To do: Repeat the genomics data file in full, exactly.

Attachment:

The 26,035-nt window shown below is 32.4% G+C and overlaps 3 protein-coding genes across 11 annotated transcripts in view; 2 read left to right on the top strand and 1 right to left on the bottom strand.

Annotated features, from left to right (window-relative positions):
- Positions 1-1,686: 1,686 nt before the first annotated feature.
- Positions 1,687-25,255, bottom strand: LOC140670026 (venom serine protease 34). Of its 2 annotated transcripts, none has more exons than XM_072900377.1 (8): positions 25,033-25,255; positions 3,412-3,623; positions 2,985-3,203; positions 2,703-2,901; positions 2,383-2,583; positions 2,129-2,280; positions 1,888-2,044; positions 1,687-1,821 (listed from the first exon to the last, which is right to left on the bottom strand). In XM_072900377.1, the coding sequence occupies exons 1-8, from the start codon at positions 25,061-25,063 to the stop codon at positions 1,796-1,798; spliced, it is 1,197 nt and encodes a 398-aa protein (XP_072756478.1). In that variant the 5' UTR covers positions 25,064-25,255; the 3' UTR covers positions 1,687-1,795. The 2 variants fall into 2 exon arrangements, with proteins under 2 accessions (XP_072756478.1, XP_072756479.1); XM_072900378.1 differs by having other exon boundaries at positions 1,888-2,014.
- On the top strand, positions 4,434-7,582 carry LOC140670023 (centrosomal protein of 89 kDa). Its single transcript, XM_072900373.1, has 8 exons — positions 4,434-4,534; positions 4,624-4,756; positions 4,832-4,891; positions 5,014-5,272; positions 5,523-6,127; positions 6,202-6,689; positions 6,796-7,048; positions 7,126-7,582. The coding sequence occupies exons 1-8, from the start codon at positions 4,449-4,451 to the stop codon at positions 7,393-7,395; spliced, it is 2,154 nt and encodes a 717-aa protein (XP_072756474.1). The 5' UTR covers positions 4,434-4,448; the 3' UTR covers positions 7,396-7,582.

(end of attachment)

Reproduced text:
The 26,035-nt window shown below is 32.4% G+C and overlaps 3 protein-coding genes across 11 annotated transcripts in view; 2 read left to right on the top strand and 1 right to left on the bottom strand.

Annotated features, from left to right (window-relative positions):
- Positions 1-1,686: 1,686 nt before the first annotated feature.
- Positions 1,687-25,255, bottom strand: LOC140670026 (venom serine protease 34). Of its 2 annotated transcripts, none has more exons than XM_072900377.1 (8): positions 25,033-25,255; positions 3,412-3,623; positions 2,985-3,203; positions 2,703-2,901; positions 2,383-2,583; positions 2,129-2,280; positions 1,888-2,044; positions 1,687-1,821 (listed from the first exon to the last, which is right to left on the bottom strand). In XM_072900377.1, the coding sequence occupies exons 1-8, from the start codon at positions 25,061-25,063 to the stop codon at positions 1,796-1,798; spliced, it is 1,197 nt and encodes a 398-aa protein (XP_072756478.1). In that variant the 5' UTR covers positions 25,064-25,255; the 3' UTR covers positions 1,687-1,795. The 2 variants fall into 2 exon arrangements, with proteins under 2 accessions (XP_072756478.1, XP_072756479.1); XM_072900378.1 differs by having other exon boundaries at positions 1,888-2,014.
- On the top strand, positions 4,434-7,582 carry LOC140670023 (centrosomal protein of 89 kDa). Its single transcript, XM_072900373.1, has 8 exons — positions 4,434-4,534; positions 4,624-4,756; positions 4,832-4,891; positions 5,014-5,272; positions 5,523-6,127; positions 6,202-6,689; positions 6,796-7,048; positions 7,126-7,582. The coding sequence occupies exons 1-8, from the start codon at positions 4,449-4,451 to the stop codon at positions 7,393-7,395; spliced, it is 2,154 nt and encodes a 717-aa protein (XP_072756474.1). The 5' UTR covers positions 4,434-4,448; the 3' UTR covers positions 7,396-7,582.